Sunday, October 2, 2016

Finishing Up Our MLBs

Week Three: Aesop's Fables
overview on my website of all the stories for this block

Story Seven: "City Mouse, Country Mouse" from City Mouse, Country Mouse and two more mouse tales from Aesop

    We worked as a group to draft a poem for two voices for "The Bear and the Bees." Click here to see our finished poem! (PDF)

    The process of sleeping on a story and then remembering and retelling it is a powerful one which makes content sink deeper, whether it's Fables or Physics. One little boy quietly pulled me aside Monday morning to tell me his thoughts about an alternate moral for Friday's story, which was "The Bear and the Bees."

    'Sometimes you just have to leave it be.'

    I just thought of that when I woke up in bed.

    Next we made mouse stick puppets using two large wooden spoons per child. While the glue was drying, the children drew the "set" on the chalkboard, showing a simple hole in the ground (for the country mouse's home) and a large house with a grand dining room (and the city mouse's home tucked below the spacious table, even featuring his own little bitty curvy chandelier). Then the students performed the story, sitting on a stool below the chalkboard.

    After acting out the story, each person wrote a poem for two voices for "City Mouse, Country Mouse," which went in the MLB as their summary.

Story Eight: "The Fox and the Stork" from Aesop's Fables

    We had a great time acting out this story over and over, using two shallow plates, two tall narrow vases, and a set of chopsticks.

Story Nine: We heard several versions of "The Tortoise and the Hare" but our favorite was from The Tortoise and the Hare by Jerry Pinckney

    This is a nearly wordless picture book, with the moral being the only sentence. However, the author/illustrator slowly builds the moral throughout the course of the book, with the new word added being highlighted in red. On one page the sentence begins simply with only the word "slow"... on another page, "slow and"... on another page, "slow and steady" and so on, until the entire sentence has gradually been built and the tortoise has won the race. In the author's note Jerry Pinckney explains that he has always felt a personal connection to this fable, given his struggles as a dyslexic boy in school.

    For this, our final story for our main lesson books, we both illustrated and acted out the story by making a moving picture from Making Picture Books with Movable Figures by Brunhild Muller. Students had great fun making these! Finally, we glued our finished pictures in our MLBs to serve as the illustration alongside our summaries. Students then glued in a small decorated envelope containing the loose animal pieces.

If you'd like to follow up with more fables at home, one classic collection is

Week Three: Ancient Mythology
overview on my website of all the stories for this block

Ancient India: We finished up Ancient India by modeling Buddha. One child also started to knit the pure white horse of King Sangara, using the horse knitting pattern in A First Book of Knitting for Children.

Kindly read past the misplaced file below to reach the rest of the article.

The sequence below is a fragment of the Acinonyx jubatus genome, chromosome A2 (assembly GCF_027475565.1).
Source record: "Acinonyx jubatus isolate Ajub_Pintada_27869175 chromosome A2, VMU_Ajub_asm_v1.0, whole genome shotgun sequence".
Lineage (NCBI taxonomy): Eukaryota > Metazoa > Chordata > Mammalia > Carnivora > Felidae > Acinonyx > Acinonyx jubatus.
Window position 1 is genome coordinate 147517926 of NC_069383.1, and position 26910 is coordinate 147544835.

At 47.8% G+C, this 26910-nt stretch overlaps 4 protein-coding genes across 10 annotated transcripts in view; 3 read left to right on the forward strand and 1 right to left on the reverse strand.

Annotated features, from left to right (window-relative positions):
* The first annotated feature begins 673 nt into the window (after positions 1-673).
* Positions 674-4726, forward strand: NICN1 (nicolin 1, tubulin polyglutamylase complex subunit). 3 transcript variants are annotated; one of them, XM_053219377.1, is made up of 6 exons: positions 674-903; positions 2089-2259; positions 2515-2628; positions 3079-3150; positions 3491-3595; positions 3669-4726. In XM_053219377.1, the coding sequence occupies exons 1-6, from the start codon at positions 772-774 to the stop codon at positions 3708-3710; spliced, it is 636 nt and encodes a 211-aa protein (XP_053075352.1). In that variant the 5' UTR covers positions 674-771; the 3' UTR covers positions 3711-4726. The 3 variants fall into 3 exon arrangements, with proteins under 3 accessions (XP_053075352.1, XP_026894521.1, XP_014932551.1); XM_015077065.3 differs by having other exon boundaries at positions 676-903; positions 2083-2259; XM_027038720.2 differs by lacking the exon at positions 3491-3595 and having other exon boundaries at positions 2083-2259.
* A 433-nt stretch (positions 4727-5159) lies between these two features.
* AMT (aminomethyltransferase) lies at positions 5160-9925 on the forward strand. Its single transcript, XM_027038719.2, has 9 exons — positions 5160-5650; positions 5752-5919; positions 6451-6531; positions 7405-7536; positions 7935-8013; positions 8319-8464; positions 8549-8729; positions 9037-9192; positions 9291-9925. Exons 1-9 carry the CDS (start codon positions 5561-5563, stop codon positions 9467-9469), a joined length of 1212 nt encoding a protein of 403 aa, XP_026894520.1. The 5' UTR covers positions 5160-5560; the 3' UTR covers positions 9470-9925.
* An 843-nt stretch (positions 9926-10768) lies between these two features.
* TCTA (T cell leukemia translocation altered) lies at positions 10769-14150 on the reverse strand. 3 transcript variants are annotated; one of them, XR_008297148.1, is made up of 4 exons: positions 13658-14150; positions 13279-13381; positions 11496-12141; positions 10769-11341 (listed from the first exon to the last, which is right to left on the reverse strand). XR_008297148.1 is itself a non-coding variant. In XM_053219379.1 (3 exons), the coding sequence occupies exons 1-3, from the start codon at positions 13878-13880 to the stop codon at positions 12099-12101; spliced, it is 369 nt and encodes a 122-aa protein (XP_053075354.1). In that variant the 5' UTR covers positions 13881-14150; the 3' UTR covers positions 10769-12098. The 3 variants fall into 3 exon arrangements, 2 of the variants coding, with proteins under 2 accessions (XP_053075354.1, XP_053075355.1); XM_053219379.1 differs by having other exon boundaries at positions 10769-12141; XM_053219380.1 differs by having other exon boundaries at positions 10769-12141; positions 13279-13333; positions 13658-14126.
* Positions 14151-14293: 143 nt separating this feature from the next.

Ancient Persia: We heard "Ahura Mazda and Ahrimen," "Hushang Discovers Fire," and "Zarathustra and the Kingdom of Light" from Ancient Mythologies: India, Persia, Babylon, Egypt by Charles Kovacs

    One wonderful two-page spread we did featured a border of warm colors and flames around a list of Ahura Mazda's creations and a border of cool colors and icicles around a list of Ahrimen's creations. The illustration doesn't always have to be on one page with the summary facing; you can also incorporate the visual element into a border, into the font of the title of the summary, or into a background design with the summary in the middle of the page. Main lesson books give you endless opportunities to be creative, which is why they are made using unlined paper.

    We also made Faloodeh (Persian Rose Water Ice)

If you'd like another Persian story to read at home (and this one is suitable for younger children too), I like

The Legend of the Persian Carpet

Ancient Mesopotamia: We heard "The Land of Two Rivers," "Marduk, the God Who Knew No Fear," and "Gilgamest and Eabani" from Ancient Mythologies: India, Persia, Babylon, Egypt by Charles Kovacs

Thank you to the family who arranged for us to buy eight straw bales for our straw bale cold frames this year (these bales will also be the planting beds for next year's vegetable garden), and delivered them!

Now on to the pictures:

felting hollow eggs for "The Milkmaid"

chalkboard drawing of Manu above, and a shadow puppetry set below

shadow puppetry for "The Crow and the Pitcher"

vase and marbles from shadow puppetry in my kitchen, drying off

"grapes" high in the dogwood tree for "The Fox and the Grapes"

labeling the curved side of wooden spoons, ready to make our puppets for "City Mouse and Country Mouse"

the fancy abode of the City Mouse

straw bales!

laying down a corrugated cardboard layer as a weed block

simple cold frame design with straw as insulation and an old window covering the center

the straw bales will get moved to the outside edge of the garden in the spring; these will be planted DIRECTLY into, after spending the winter conditioning (flip them over to get the best fungus on top)

the warm palette and cool palette for Ahura Mazda and Ahrimen

ready to act out "The Fox and the Stork"

clay modeling of Gilgamesh and Eabani

making moving pictures for "The Tortoise and the Hare"

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